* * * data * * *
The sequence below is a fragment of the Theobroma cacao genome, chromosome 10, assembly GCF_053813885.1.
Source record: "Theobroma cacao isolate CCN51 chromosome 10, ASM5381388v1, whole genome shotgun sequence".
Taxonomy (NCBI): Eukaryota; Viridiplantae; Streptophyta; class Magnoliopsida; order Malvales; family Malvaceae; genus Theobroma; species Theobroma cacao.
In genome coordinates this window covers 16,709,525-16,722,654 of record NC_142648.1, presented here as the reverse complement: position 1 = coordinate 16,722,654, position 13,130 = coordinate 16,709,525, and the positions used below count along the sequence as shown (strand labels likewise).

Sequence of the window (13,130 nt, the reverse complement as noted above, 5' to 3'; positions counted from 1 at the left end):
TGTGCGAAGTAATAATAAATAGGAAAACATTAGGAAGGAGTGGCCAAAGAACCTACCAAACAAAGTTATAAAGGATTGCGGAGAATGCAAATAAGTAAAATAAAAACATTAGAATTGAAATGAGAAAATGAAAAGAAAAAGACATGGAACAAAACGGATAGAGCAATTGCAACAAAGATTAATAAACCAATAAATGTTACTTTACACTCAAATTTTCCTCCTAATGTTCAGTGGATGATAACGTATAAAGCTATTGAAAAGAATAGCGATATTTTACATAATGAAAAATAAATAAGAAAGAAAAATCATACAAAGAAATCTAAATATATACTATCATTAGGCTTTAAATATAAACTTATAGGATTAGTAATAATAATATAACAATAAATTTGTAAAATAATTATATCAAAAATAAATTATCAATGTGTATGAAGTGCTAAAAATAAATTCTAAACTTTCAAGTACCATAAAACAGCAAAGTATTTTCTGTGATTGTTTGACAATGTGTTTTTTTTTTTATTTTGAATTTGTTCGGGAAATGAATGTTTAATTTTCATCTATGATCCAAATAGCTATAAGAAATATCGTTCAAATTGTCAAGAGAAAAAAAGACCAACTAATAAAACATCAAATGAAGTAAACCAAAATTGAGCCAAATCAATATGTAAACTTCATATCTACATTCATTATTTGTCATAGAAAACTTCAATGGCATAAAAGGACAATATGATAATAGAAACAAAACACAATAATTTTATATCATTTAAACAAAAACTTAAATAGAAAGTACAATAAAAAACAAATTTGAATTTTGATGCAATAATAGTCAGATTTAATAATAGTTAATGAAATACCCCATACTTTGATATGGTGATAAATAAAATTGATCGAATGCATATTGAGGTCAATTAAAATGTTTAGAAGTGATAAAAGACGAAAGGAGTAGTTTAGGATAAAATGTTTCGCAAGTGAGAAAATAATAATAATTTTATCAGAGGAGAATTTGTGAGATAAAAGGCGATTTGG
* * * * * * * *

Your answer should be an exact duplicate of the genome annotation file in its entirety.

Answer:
The sequence below is a fragment of the Theobroma cacao genome, chromosome 10, assembly GCF_053813885.1.
Source record: "Theobroma cacao isolate CCN51 chromosome 10, ASM5381388v1, whole genome shotgun sequence".
Taxonomy (NCBI): Eukaryota; Viridiplantae; Streptophyta; class Magnoliopsida; order Malvales; family Malvaceae; genus Theobroma; species Theobroma cacao.
In genome coordinates this window covers 16,709,525-16,722,654 of record NC_142648.1, presented here as the reverse complement: position 1 = coordinate 16,722,654, position 13,130 = coordinate 16,709,525, and the positions used below count along the sequence as shown (strand labels likewise).

Sequence of the window (13,130 nt, the reverse complement as noted above, 5' to 3'; positions counted from 1 at the left end):
TGTGCGAAGTAATAATAAATAGGAAAACATTAGGAAGGAGTGGCCAAAGAACCTACCAAACAAAGTTATAAAGGATTGCGGAGAATGCAAATAAGTAAAATAAAAACATTAGAATTGAAATGAGAAAATGAAAAGAAAAAGACATGGAACAAAACGGATAGAGCAATTGCAACAAAGATTAATAAACCAATAAATGTTACTTTACACTCAAATTTTCCTCCTAATGTTCAGTGGATGATAACGTATAAAGCTATTGAAAAGAATAGCGATATTTTACATAATGAAAAATAAATAAGAAAGAAAAATCATACAAAGAAATCTAAATATATACTATCATTAGGCTTTAAATATAAACTTATAGGATTAGTAATAATAATATAACAATAAATTTGTAAAATAATTATATCAAAAATAAATTATCAATGTGTATGAAGTGCTAAAAATAAATTCTAAACTTTCAAGTACCATAAAACAGCAAAGTATTTTCTGTGATTGTTTGACAATGTGTTTTTTTTTTTATTTTGAATTTGTTCGGGAAATGAATGTTTAATTTTCATCTATGATCCAAATAGCTATAAGAAATATCGTTCAAATTGTCAAGAGAAAAAAAGACCAACTAATAAAACATCAAATGAAGTAAACCAAAATTGAGCCAAATCAATATGTAAACTTCATATCTACATTCATTATTTGTCATAGAAAACTTCAATGGCATAAAAGGACAATATGATAATAGAAACAAAACACAATAATTTTATATCATTTAAACAAAAACTTAAATAGAAAGTACAATAAAAAACAAATTTGAATTTTGATGCAATAATAGTCAGATTTAATAATAGTTAATGAAATACCCCATACTTTGATATGGTGATAAATAAAATTGATCGAATGCATATTGAGGTCAATTAAAATGTTTAGAAGTGATAAAAGACGAAAGGAGTAGTTTAGGATAAAATGTTTCGCAAGTGAGAAAATAATAATAATTTTATCAGAGGAGAATTTGTGAGATAAAAGGCGATTTGG